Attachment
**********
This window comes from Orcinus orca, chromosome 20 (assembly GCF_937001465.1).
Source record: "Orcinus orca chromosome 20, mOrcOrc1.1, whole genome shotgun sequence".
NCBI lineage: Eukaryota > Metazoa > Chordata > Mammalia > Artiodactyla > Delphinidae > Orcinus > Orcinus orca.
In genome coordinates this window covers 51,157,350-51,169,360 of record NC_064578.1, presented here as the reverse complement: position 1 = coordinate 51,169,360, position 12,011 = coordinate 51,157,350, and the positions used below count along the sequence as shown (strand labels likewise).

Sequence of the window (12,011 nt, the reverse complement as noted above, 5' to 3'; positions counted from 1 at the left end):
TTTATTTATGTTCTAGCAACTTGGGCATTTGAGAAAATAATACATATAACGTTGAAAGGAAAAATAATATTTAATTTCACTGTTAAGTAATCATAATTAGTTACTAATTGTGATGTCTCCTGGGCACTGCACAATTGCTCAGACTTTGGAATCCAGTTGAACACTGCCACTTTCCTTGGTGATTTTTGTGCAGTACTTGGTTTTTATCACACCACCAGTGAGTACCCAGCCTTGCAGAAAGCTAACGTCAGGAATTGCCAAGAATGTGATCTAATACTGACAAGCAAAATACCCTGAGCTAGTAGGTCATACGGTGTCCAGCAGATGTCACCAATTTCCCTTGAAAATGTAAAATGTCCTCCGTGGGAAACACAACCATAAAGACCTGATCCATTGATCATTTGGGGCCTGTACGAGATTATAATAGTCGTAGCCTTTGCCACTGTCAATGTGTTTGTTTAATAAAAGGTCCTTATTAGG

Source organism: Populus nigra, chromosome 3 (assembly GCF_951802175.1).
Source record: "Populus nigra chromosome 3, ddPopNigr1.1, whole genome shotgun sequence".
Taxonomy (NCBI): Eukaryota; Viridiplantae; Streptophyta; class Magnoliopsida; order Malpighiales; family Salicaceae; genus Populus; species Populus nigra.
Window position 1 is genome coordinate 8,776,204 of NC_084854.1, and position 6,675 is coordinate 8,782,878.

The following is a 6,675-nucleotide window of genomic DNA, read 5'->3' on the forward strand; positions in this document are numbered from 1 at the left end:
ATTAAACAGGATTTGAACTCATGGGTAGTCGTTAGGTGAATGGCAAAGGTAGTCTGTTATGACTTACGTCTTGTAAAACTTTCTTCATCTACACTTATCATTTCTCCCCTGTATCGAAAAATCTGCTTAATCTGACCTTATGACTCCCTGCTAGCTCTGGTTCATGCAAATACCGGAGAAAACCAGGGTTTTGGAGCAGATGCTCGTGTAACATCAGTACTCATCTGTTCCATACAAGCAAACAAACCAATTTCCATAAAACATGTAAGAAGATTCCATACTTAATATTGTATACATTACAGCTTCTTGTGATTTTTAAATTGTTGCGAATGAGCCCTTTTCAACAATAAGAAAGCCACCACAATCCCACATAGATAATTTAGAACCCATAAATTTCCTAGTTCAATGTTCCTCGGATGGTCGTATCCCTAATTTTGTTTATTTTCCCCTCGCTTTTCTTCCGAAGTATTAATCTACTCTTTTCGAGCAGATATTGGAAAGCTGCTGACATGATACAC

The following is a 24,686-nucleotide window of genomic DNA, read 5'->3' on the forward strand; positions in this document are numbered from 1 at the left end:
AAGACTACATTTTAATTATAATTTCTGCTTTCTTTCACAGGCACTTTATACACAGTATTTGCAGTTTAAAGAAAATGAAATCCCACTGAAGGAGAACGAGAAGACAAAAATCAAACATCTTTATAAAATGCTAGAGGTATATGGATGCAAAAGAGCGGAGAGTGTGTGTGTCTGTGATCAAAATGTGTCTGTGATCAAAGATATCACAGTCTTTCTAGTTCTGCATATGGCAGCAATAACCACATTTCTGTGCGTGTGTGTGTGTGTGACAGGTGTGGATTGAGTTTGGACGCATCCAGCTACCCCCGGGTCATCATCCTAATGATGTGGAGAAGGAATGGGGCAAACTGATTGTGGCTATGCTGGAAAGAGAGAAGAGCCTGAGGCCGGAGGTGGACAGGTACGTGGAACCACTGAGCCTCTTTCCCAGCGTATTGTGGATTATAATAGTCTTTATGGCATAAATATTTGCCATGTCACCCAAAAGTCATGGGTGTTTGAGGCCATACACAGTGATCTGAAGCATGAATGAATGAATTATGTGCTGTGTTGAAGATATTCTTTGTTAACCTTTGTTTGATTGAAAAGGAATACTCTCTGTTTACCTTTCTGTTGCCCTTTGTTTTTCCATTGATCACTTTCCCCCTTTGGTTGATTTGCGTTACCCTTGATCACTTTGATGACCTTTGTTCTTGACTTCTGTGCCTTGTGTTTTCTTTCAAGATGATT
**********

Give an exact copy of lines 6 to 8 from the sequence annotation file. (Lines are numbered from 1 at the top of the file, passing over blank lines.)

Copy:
TTTATTTATGTTCTAGCAACTTGGGCATTTGAGAAAATAATACATATAACGTTGAAAGGAAAAATAATATTTAATTTCACTGTTAAGTAATCATAATTAGTTACTAATTGTGATGTCTCCTGGGCACTGCACAATTGCTCAGACTTTGGAATCCAGTTGAACACTGCCACTTTCCTTGGTGATTTTTGTGCAGTACTTGGTTTTTATCACACCACCAGTGAGTACCCAGCCTTGCAGAAAGCTAACGTCAGGAATTGCCAAGAATGTGATCTAATACTGACAAGCAAAATACCCTGAGCTAGTAGGTCATACGGTGTCCAGCAGATGTCACCAATTTCCCTTGAAAATGTAAAATGTCCTCCGTGGGAAACACAACCATAAAGACCTGATCCATTGATCATTTGGGGCCTGTACGAGATTATAATAGTCGTAGCCTTTGCCACTGTCAATGTGTTTGTTTAATAAAAGGTCCTTATTAGG

Source organism: Populus nigra, chromosome 3 (assembly GCF_951802175.1).
Source record: "Populus nigra chromosome 3, ddPopNigr1.1, whole genome shotgun sequence".